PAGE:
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December 30th, 2009
09:59 AM ET

What's gone obsolete?

This morning in Tech Trends, we're taking a look at this list from the Huffington Post declaring what, in the world of technology, became obsolete this decade.
Dial up internet, newspaper classifieds, and yellow pages may be no surprise... but do phone calls belong on the list?
Let us know your thoughs on what's gone "obsolete." As we end the decade, it's a good chance to take stock of how quickly technology has changed - and changed our lives.

Filed under: Heidi Collins • Josh Levs
soundoff (77 Responses)
  1. Sandra Cox

    Cable television. It used to be that a cable company came to town, the city would grant it a franchise, and everyone had a choice: take it or leave it. With the advent of satellite TV, fiber optic TV, TV shows on the Internet and good ol' free digital TV signal, there are more players in town. Cable is on its way out.

    December 30, 2009 at 10:05 am |
  2. Victor/NYC

    Apparnetly, since we don't interact with one another, personally, manners are obsolete not to mention looking folks in the eye and all the other social graces. Soon, we'll just be pointing at the screens on our tablets to get the point across to others.

    December 30, 2009 at 10:21 am |
  3. InfotainMe

    Looks like Infotainment is still in; news is still out.

    December 30, 2009 at 10:42 am |
  4. keith hedrick

    the war in the middle east is a relegious war that we will not win due to the fact we are fighting as a goverment, and not as a relegious group as the taliban and al-quadia are, as you can stop a goverment but you will never stop relegion, the sooner the us and its allies understand this the sooner our troops will start coming home walking and not in a box. keith, swampscott mass.

    December 30, 2009 at 10:43 am |
  5. michael armstrong sr. TX.

    There's several things that have went obsolete this year job's -social security increases – uniformed government – Obama's strategy to make a plan to come together – and alot of rich and famous people .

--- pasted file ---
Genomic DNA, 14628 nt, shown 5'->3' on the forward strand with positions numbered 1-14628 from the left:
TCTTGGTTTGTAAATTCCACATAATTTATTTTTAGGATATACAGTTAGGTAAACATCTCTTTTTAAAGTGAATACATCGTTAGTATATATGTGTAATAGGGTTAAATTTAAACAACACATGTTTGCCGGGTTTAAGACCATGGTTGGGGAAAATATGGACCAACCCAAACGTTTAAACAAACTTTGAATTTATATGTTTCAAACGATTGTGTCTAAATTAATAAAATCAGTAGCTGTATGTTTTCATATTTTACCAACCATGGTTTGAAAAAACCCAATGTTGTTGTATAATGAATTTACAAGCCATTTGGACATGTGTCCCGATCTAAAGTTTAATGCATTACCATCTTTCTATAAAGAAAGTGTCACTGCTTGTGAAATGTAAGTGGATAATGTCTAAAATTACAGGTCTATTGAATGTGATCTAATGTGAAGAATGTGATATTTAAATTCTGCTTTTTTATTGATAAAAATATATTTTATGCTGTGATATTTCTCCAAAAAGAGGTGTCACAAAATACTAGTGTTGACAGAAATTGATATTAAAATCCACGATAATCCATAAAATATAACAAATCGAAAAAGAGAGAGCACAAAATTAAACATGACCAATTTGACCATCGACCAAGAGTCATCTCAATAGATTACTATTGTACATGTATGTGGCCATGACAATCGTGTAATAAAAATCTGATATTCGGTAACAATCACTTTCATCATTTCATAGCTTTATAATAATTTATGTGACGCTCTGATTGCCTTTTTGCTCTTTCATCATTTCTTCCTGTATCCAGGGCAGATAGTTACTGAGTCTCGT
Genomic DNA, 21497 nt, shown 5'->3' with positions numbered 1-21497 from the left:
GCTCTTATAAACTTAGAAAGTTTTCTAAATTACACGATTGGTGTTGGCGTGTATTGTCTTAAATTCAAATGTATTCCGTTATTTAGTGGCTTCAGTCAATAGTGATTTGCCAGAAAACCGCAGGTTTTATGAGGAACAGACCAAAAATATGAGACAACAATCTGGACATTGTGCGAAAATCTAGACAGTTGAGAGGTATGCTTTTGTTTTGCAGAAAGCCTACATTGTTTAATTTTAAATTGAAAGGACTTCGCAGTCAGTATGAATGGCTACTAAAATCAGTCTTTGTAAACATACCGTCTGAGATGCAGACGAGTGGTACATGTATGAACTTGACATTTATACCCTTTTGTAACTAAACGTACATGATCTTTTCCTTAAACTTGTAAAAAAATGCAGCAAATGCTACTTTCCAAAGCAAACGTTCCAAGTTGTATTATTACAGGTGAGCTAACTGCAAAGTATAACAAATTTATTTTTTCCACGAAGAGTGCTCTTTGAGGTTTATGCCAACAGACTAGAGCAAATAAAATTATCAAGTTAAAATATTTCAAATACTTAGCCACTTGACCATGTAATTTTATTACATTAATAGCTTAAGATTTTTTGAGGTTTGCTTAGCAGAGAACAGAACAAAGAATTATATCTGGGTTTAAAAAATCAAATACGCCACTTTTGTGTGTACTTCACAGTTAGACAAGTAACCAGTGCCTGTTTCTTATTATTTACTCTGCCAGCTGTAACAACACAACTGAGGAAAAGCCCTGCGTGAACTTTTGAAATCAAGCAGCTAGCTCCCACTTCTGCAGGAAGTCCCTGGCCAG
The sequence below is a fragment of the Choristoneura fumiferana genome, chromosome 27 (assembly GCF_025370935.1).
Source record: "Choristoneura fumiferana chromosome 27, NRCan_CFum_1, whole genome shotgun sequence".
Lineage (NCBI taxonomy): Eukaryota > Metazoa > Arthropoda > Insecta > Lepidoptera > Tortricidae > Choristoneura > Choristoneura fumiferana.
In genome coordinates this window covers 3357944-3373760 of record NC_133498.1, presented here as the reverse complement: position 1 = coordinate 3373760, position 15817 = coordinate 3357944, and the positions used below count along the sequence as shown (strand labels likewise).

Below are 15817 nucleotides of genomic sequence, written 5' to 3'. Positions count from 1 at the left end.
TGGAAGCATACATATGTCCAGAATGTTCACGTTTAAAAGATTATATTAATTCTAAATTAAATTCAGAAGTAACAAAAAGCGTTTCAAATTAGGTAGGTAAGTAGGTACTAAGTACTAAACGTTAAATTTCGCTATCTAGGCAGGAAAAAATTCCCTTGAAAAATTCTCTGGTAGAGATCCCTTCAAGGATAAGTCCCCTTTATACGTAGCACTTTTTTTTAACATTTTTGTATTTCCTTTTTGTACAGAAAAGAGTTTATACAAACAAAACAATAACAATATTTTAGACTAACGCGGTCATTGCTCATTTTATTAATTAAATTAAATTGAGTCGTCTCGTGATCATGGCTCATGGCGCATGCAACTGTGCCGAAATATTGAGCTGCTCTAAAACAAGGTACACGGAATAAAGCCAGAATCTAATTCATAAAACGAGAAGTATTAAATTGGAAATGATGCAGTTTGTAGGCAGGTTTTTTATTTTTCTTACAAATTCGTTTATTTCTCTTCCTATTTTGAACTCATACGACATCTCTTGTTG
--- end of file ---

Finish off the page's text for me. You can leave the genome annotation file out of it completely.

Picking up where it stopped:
December 30, 2009 at 10:45 am |
  6. Fred

    Here's my list:

    Maps (GPS so much better)
    Carbon Paper
    Conversing without acronyms
    A.M Radio
    Bingo Cards
    Solitare with real Cards

    December 30, 2009 at 10:47 am |
  7. John Mark Miller

    Heidi, we have forgotten true Christian principles (Duh...) but has anyone even thought of Jesus' admonition to return good for evil? No one died in the Christmas Day incident. Wouldn't this be a good time to heap coals of fire on our enemies heads by doing something really peacable, really considerate, really full of love and loving kindness? Something that lets the enemy know that we are trying embrace the reasons for their madness. There is more to gain by love than that that will be lost by hate. In this season of Christ's birth celebration wouldn't it be a good time to do that? Consider what the wanna be bomber's father did. Couldn't we just this once return love for hate?
    John Mark Miller

    December 30, 2009 at 10:50 am |
  8. Larry

    We should fight terrorism with technology. Demand and assist all airports worldwide that have flights coming to U.S. have full body scanners and any other tool needed to catch these terrorist. In oher words, put the money spent on useless bombings and ground attacks into the technology now needed to protect the public.

    December 30, 2009 at 10:51 am |
  9. Joe Hilaman

    Texting has taken over it seems like but at what cost. the youth in america have very poor communication skills when it comes to face to face communication. Wonder why, oh ya they don't do it